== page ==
Judge to decide June 28 on final settlement in Calgary Stampede abuse lawsuit

CALGARY — A judge is to determine in June if he will approve a proposed settlement for complainants in a class-action lawsuit that alleged the Calgary Stampede allowed a performance school staffer to sexually abuse young boys.

The agreement is related to the case of Philip Heerema.

Heerema received a 10-year prison sentence in 2018 after pleading guilty to charges including sexual assault, sexual exploitation, child pornography and luring.

Heerema admitted he used his position with the Young Canadians School of Performing Arts — which performs each year in the Calgary Stampede Grandstand Show — to lure and groom six boys into sexual relationships between 2005 and 2014, as well as in 1992.

The Stampede agreed to pay $9.5 million in damages, and Court of King's Bench Justice Paul Jeffrey is to determine if the deal is approved on June 28.

"This isn't the end of the case, but we hope it's the beginning of the end," the plaintiffs' lawyer Carsten Jensen told court Tuesday.

"We also hope it's the beginning of a new future for the class members, many of whom have been severely impacted by Mr. Heerema and the failure of the Stampede to protect them," Carsten said.

Three of the plaintiffs were in the courtroom to watch the proceedings.

Jensen said if the deal is approved, the $9.5 million will be held in trust and eventually handed over to an independent claims adjuster with a "trauma-informed" background.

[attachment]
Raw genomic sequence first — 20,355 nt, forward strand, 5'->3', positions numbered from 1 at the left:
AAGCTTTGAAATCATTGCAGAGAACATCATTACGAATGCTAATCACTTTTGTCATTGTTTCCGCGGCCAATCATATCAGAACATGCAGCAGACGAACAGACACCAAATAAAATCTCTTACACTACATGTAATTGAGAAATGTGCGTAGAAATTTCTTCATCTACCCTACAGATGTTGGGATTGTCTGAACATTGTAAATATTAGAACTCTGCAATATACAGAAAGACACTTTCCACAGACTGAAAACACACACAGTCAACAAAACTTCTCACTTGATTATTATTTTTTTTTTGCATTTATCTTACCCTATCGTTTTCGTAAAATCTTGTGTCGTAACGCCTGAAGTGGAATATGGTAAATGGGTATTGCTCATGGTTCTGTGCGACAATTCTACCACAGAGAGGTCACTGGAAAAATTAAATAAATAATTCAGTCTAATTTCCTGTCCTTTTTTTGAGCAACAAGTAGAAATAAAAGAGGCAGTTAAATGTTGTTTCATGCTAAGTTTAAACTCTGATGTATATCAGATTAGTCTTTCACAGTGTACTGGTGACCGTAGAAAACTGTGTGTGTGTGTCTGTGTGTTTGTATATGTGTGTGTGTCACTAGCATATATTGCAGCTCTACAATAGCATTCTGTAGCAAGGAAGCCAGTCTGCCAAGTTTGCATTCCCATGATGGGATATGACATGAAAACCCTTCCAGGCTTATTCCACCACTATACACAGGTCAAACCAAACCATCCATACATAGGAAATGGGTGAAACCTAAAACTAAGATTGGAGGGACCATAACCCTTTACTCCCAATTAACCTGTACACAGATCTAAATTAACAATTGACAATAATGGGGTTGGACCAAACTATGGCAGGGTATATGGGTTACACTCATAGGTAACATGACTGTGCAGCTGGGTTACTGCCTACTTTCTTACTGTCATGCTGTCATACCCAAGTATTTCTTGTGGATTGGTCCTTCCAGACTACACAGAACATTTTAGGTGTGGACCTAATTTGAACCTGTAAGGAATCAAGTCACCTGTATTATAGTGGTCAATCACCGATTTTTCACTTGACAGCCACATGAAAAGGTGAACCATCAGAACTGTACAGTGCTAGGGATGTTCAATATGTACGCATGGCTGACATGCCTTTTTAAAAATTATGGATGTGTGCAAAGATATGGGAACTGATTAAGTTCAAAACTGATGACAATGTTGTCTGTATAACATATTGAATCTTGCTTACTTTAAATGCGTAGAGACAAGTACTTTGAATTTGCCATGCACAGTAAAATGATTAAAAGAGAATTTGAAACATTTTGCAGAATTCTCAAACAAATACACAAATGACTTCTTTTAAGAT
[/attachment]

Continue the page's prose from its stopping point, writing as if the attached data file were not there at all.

There are about 300 plaintiffs that could be eligible for some of the money.

Jensen said there are three categories of plaintiffs: students who were abused; students who were not directly victims but were in the Young Canadians; and those not directly harmed but who may have seen something.

Jensen said the bulk of the settlement will go to about two dozen individuals who were more seriously impacted by their experiences with Heerema.

"There will be a point system established based on the relative harm and the remaining funds will be distributed to the most harmed members in accordance with that point system," he said.

Heerema, who was named in the class action, was granted day parole in January and admitted during his hearing that there were other victims who did not come forward.

He was expected to return to Calgary.

This report by The Canadian Press was first published April 30, 2024.

Bill Graveland, The Canadian Press

Note to readers: This is a corrected story. An earlier version incorrectly spelled the first name of Philip Heerema.